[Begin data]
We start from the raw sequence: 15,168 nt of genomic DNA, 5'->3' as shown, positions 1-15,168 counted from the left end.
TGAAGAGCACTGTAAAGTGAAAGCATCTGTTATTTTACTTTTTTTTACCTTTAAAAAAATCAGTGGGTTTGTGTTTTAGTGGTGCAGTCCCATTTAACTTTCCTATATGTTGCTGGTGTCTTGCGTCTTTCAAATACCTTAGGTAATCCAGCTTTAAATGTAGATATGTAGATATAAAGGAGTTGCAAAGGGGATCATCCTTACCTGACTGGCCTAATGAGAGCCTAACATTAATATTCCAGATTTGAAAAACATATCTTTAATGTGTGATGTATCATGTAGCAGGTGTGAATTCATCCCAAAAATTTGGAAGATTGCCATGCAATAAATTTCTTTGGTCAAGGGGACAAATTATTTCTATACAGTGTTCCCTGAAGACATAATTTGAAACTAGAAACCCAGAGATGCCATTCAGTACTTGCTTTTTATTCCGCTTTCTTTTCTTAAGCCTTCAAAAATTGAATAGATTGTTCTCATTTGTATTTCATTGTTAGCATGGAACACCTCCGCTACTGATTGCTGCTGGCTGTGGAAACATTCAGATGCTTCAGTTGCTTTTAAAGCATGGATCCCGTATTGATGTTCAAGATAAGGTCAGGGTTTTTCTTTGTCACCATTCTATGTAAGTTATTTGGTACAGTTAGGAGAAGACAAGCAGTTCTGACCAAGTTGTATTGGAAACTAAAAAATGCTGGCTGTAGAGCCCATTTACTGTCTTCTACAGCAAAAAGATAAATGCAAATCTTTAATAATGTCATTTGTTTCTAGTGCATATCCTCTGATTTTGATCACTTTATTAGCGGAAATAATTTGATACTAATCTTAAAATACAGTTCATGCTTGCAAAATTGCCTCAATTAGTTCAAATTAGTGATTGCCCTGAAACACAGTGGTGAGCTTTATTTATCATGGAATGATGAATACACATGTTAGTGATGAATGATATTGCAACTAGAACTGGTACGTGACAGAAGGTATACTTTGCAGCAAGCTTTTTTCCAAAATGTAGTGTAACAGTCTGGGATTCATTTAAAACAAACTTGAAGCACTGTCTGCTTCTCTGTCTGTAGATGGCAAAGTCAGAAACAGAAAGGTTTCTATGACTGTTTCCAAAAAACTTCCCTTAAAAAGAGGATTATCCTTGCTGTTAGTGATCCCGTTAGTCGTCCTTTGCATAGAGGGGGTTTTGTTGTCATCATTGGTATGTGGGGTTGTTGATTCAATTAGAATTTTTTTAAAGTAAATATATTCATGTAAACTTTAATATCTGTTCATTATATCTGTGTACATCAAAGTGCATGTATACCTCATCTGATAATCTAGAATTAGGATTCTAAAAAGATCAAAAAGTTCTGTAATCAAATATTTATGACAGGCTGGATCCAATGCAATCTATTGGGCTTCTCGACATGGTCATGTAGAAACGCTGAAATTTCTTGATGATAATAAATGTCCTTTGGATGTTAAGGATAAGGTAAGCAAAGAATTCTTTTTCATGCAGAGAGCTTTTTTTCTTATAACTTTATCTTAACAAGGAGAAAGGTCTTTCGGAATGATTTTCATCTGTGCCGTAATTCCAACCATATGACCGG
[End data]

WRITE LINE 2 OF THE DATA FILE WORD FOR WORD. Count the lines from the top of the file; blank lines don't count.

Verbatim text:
TGAAGAGCACTGTAAAGTGAAAGCATCTGTTATTTTACTTTTTTTTACCTTTAAAAAAATCAGTGGGTTTGTGTTTTAGTGGTGCAGTCCCATTTAACTTTCCTATATGTTGCTGGTGTCTTGCGTCTTTCAAATACCTTAGGTAATCCAGCTTTAAATGTAGATATGTAGATATAAAGGAGTTGCAAAGGGGATCATCCTTACCTGACTGGCCTAATGAGAGCCTAACATTAATATTCCAGATTTGAAAAACATATCTTTAATGTGTGATGTATCATGTAGCAGGTGTGAATTCATCCCAAAAATTTGGAAGATTGCCATGCAATAAATTTCTTTGGTCAAGGGGACAAATTATTTCTATACAGTGTTCCCTGAAGACATAATTTGAAACTAGAAACCCAGAGATGCCATTCAGTACTTGCTTTTTATTCCGCTTTCTTTTCTTAAGCCTTCAAAAATTGAATAGATTGTTCTCATTTGTATTTCATTGTTAGCATGGAACACCTCCGCTACTGATTGCTGCTGGCTGTGGAAACATTCAGATGCTTCAGTTGCTTTTAAAGCATGGATCCCGTATTGATGTTCAAGATAAGGTCAGGGTTTTTCTTTGTCACCATTCTATGTAAGTTATTTGGTACAGTTAGGAGAAGACAAGCAGTTCTGACCAAGTTGTATTGGAAACTAAAAAATGCTGGCTGTAGAGCCCATTTACTGTCTTCTACAGCAAAAAGATAAATGCAAATCTTTAATAATGTCATTTGTTTCTAGTGCATATCCTCTGATTTTGATCACTTTATTAGCGGAAATAATTTGATACTAATCTTAAAATACAGTTCATGCTTGCAAAATTGCCTCAATTAGTTCAAATTAGTGATTGCCCTGAAACACAGTGGTGAGCTTTATTTATCATGGAATGATGAATACACATGTTAGTGATGAATGATATTGCAACTAGAACTGGTACGTGACAGAAGGTATACTTTGCAGCAAGCTTTTTTCCAAAATGTAGTGTAACAGTCTGGGATTCATTTAAAACAAACTTGAAGCACTGTCTGCTTCTCTGTCTGTAGATGGCAAAGTCAGAAACAGAAAGGTTTCTATGACTGTTTCCAAAAAACTTCCCTTAAAAAGAGGATTATCCTTGCTGTTAGTGATCCCGTTAGTCGTCCTTTGCATAGAGGGGGTTTTGTTGTCATCATTGGTATGTGGGGTTGTTGATTCAATTAGAATTTTTTTAAAGTAAATATATTCATGTAAACTTTAATATCTGTTCATTATATCTGTGTACATCAAAGTGCATGTATACCTCATCTGATAATCTAGAATTAGGATTCTAAAAAGATCAAAAAGTTCTGTAATCAAATATTTATGACAGGCTGGATCCAATGCAATCTATTGGGCTTCTCGACATGGTCATGTAGAAACGCTGAAATTTCTTGATGATAATAAATGTCCTTTGGATGTTAAGGATAAGGTAAGCAAAGAATTCTTTTTCATGCAGAGAGCTTTTTTTCTTATAACTTTATCTTAACAAGGAGAAAGGTCTTTCGGAATGATTTTCATCTGTGCCGTAATTCCAACCATATGACCGG